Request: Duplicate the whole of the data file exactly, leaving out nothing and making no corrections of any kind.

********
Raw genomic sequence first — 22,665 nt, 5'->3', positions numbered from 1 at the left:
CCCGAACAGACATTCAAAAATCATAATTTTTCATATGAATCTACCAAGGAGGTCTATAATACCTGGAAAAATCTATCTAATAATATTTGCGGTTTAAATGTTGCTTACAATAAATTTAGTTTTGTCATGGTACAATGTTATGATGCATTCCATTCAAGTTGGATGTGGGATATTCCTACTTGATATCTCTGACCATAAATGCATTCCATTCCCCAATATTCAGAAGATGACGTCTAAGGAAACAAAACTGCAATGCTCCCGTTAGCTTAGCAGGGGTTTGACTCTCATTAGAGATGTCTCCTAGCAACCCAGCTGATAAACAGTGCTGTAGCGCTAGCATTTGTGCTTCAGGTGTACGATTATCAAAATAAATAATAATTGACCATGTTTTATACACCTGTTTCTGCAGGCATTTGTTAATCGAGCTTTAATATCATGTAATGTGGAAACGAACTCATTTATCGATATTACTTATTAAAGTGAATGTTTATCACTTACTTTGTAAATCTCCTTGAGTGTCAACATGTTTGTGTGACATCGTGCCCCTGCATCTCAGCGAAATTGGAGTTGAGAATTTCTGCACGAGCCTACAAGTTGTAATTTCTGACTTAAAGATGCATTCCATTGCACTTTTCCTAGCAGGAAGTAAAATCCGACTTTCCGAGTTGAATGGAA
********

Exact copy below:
Raw genomic sequence first — 22,665 nt, 5'->3', positions numbered from 1 at the left:
CCCGAACAGACATTCAAAAATCATAATTTTTCATATGAATCTACCAAGGAGGTCTATAATACCTGGAAAAATCTATCTAATAATATTTGCGGTTTAAATGTTGCTTACAATAAATTTAGTTTTGTCATGGTACAATGTTATGATGCATTCCATTCAAGTTGGATGTGGGATATTCCTACTTGATATCTCTGACCATAAATGCATTCCATTCCCCAATATTCAGAAGATGACGTCTAAGGAAACAAAACTGCAATGCTCCCGTTAGCTTAGCAGGGGTTTGACTCTCATTAGAGATGTCTCCTAGCAACCCAGCTGATAAACAGTGCTGTAGCGCTAGCATTTGTGCTTCAGGTGTACGATTATCAAAATAAATAATAATTGACCATGTTTTATACACCTGTTTCTGCAGGCATTTGTTAATCGAGCTTTAATATCATGTAATGTGGAAACGAACTCATTTATCGATATTACTTATTAAAGTGAATGTTTATCACTTACTTTGTAAATCTCCTTGAGTGTCAACATGTTTGTGTGACATCGTGCCCCTGCATCTCAGCGAAATTGGAGTTGAGAATTTCTGCACGAGCCTACAAGTTGTAATTTCTGACTTAAAGATGCATTCCATTGCACTTTTCCTAGCAGGAAGTAAAATCCGACTTTCCGAGTTGAATGGAA